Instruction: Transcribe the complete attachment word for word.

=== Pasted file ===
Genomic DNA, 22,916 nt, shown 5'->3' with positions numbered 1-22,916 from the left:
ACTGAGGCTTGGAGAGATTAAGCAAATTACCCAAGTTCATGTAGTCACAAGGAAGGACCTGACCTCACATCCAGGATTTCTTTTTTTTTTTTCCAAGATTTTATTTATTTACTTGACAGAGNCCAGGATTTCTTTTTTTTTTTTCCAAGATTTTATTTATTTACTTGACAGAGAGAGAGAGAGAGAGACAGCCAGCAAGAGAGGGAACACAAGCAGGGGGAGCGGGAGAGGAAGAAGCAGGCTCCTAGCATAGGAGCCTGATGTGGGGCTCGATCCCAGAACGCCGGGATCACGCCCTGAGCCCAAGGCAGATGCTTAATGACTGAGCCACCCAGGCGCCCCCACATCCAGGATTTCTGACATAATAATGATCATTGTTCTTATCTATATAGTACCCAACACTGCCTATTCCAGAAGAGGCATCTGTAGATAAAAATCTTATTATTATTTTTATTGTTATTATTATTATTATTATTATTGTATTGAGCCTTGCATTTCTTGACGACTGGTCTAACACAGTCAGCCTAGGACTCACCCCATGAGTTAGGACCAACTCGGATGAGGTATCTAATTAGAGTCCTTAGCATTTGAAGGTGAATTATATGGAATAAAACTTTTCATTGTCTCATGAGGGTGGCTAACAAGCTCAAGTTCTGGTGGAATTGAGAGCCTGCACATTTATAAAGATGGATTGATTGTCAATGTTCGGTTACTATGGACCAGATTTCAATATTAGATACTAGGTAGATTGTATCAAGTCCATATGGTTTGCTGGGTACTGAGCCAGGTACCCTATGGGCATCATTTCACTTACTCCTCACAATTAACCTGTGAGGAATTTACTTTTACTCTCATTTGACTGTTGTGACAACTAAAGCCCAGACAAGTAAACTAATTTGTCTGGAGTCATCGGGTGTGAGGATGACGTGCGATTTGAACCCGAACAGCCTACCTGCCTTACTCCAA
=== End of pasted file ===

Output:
Genomic DNA, 22,916 nt, shown 5'->3' with positions numbered 1-22,916 from the left:
ACTGAGGCTTGGAGAGATTAAGCAAATTACCCAAGTTCATGTAGTCACAAGGAAGGACCTGACCTCACATCCAGGATTTCTTTTTTTTTTTTCCAAGATTTTATTTATTTACTTGACAGAGNCCAGGATTTCTTTTTTTTTTTTCCAAGATTTTATTTATTTACTTGACAGAGAGAGAGAGAGAGAGACAGCCAGCAAGAGAGGGAACACAAGCAGGGGGAGCGGGAGAGGAAGAAGCAGGCTCCTAGCATAGGAGCCTGATGTGGGGCTCGATCCCAGAACGCCGGGATCACGCCCTGAGCCCAAGGCAGATGCTTAATGACTGAGCCACCCAGGCGCCCCCACATCCAGGATTTCTGACATAATAATGATCATTGTTCTTATCTATATAGTACCCAACACTGCCTATTCCAGAAGAGGCATCTGTAGATAAAAATCTTATTATTATTTTTATTGTTATTATTATTATTATTATTATTGTATTGAGCCTTGCATTTCTTGACGACTGGTCTAACACAGTCAGCCTAGGACTCACCCCATGAGTTAGGACCAACTCGGATGAGGTATCTAATTAGAGTCCTTAGCATTTGAAGGTGAATTATATGGAATAAAACTTTTCATTGTCTCATGAGGGTGGCTAACAAGCTCAAGTTCTGGTGGAATTGAGAGCCTGCACATTTATAAAGATGGATTGATTGTCAATGTTCGGTTACTATGGACCAGATTTCAATATTAGATACTAGGTAGATTGTATCAAGTCCATATGGTTTGCTGGGTACTGAGCCAGGTACCCTATGGGCATCATTTCACTTACTCCTCACAATTAACCTGTGAGGAATTTACTTTTACTCTCATTTGACTGTTGTGACAACTAAAGCCCAGACAAGTAAACTAATTTGTCTGGAGTCATCGGGTGTGAGGATGACGTGCGATTTGAACCCGAACAGCCTACCTGCCTTACTCCAA